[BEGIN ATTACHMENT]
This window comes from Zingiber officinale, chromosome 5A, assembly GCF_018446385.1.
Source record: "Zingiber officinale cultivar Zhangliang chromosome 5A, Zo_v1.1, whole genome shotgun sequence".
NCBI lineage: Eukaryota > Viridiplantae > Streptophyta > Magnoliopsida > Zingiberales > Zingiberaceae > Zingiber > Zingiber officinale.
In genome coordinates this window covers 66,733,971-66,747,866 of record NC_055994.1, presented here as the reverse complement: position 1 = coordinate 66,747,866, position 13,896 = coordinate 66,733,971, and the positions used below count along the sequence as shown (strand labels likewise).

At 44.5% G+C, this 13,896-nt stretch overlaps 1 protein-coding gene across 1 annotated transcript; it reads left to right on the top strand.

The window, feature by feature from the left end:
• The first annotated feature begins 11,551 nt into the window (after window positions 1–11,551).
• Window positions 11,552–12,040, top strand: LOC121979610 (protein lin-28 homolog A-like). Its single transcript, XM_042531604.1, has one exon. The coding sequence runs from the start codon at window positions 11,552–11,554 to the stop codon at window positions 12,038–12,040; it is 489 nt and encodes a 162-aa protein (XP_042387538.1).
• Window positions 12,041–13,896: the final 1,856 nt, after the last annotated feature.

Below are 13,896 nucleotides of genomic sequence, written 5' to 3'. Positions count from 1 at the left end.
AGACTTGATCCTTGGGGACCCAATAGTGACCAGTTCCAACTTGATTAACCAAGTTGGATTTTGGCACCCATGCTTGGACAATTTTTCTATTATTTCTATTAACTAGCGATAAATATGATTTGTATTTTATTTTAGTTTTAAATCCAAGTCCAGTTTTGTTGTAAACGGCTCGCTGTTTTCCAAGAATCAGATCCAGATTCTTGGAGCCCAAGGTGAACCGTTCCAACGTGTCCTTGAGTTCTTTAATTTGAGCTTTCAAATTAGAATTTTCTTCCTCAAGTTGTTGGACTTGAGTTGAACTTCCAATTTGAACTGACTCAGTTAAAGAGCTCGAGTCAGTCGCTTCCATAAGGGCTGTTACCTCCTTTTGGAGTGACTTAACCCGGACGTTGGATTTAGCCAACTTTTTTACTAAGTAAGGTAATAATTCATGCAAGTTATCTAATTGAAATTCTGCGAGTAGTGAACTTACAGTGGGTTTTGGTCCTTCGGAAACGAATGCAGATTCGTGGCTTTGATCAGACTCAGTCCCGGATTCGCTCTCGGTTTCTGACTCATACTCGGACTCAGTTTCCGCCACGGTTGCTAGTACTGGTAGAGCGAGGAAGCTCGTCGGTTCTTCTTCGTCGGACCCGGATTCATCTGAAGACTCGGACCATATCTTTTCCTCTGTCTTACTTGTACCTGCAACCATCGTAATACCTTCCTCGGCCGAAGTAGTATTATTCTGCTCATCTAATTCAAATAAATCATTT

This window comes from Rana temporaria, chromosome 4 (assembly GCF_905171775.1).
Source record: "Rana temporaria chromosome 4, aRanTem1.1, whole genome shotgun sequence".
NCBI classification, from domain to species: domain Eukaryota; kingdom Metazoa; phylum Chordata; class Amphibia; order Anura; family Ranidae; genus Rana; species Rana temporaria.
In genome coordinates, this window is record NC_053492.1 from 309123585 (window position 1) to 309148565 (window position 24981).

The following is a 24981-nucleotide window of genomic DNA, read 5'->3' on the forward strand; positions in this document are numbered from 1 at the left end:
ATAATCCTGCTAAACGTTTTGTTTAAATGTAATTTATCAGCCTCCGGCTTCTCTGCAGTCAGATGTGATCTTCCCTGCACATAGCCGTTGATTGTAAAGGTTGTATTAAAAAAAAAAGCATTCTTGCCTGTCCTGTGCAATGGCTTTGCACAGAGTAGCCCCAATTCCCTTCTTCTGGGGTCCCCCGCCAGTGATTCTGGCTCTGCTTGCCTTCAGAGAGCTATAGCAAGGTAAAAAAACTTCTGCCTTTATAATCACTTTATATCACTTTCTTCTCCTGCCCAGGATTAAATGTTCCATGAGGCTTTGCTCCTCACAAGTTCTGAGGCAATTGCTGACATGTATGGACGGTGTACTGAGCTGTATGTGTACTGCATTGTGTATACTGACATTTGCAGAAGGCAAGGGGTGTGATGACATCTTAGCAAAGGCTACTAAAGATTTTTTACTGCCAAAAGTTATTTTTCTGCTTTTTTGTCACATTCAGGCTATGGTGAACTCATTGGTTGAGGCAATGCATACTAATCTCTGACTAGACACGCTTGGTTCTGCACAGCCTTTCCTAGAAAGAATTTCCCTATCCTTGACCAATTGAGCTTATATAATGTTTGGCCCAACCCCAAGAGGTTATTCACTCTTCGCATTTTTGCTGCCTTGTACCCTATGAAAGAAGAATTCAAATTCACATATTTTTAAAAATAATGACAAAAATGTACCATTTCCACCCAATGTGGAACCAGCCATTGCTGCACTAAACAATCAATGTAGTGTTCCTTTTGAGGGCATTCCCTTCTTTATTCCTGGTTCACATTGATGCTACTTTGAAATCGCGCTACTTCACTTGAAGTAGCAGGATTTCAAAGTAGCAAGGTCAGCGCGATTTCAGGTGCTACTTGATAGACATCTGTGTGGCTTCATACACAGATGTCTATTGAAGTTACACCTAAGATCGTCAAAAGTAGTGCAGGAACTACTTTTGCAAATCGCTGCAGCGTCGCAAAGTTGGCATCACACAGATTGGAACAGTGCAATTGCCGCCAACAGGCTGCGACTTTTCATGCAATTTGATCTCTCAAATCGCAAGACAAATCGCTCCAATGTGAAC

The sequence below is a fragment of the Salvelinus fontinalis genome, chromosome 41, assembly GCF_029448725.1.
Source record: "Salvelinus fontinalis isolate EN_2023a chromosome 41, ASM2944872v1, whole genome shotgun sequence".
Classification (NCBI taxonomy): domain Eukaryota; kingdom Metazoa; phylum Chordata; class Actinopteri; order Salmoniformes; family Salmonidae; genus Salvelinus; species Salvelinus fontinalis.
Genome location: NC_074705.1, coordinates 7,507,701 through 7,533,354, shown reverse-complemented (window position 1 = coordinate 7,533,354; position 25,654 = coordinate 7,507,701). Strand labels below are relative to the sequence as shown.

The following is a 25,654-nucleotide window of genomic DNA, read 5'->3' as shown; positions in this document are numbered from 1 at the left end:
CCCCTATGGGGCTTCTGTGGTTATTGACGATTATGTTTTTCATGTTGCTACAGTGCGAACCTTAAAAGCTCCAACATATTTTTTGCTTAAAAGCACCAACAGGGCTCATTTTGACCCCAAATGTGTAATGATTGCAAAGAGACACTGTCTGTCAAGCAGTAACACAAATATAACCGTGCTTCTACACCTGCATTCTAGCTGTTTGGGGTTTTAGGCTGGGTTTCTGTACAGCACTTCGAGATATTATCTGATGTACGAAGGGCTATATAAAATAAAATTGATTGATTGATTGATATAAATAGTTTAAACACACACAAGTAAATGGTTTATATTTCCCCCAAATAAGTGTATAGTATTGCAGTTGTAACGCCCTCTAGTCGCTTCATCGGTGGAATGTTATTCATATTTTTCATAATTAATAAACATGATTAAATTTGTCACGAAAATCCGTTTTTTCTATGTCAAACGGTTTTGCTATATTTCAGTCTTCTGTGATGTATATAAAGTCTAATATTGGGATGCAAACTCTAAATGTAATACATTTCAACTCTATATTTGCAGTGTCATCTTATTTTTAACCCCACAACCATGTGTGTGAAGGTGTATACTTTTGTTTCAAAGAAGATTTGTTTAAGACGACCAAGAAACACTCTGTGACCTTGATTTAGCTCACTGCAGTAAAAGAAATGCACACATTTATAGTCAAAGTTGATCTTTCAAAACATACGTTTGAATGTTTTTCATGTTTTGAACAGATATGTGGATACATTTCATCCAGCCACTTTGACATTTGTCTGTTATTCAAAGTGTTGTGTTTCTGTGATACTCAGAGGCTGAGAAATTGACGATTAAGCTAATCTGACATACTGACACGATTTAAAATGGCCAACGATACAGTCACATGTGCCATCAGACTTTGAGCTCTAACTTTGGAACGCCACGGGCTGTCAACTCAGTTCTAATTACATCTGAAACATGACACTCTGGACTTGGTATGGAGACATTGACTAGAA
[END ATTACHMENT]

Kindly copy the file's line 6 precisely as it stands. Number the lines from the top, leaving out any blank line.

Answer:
The window, feature by feature from the left end: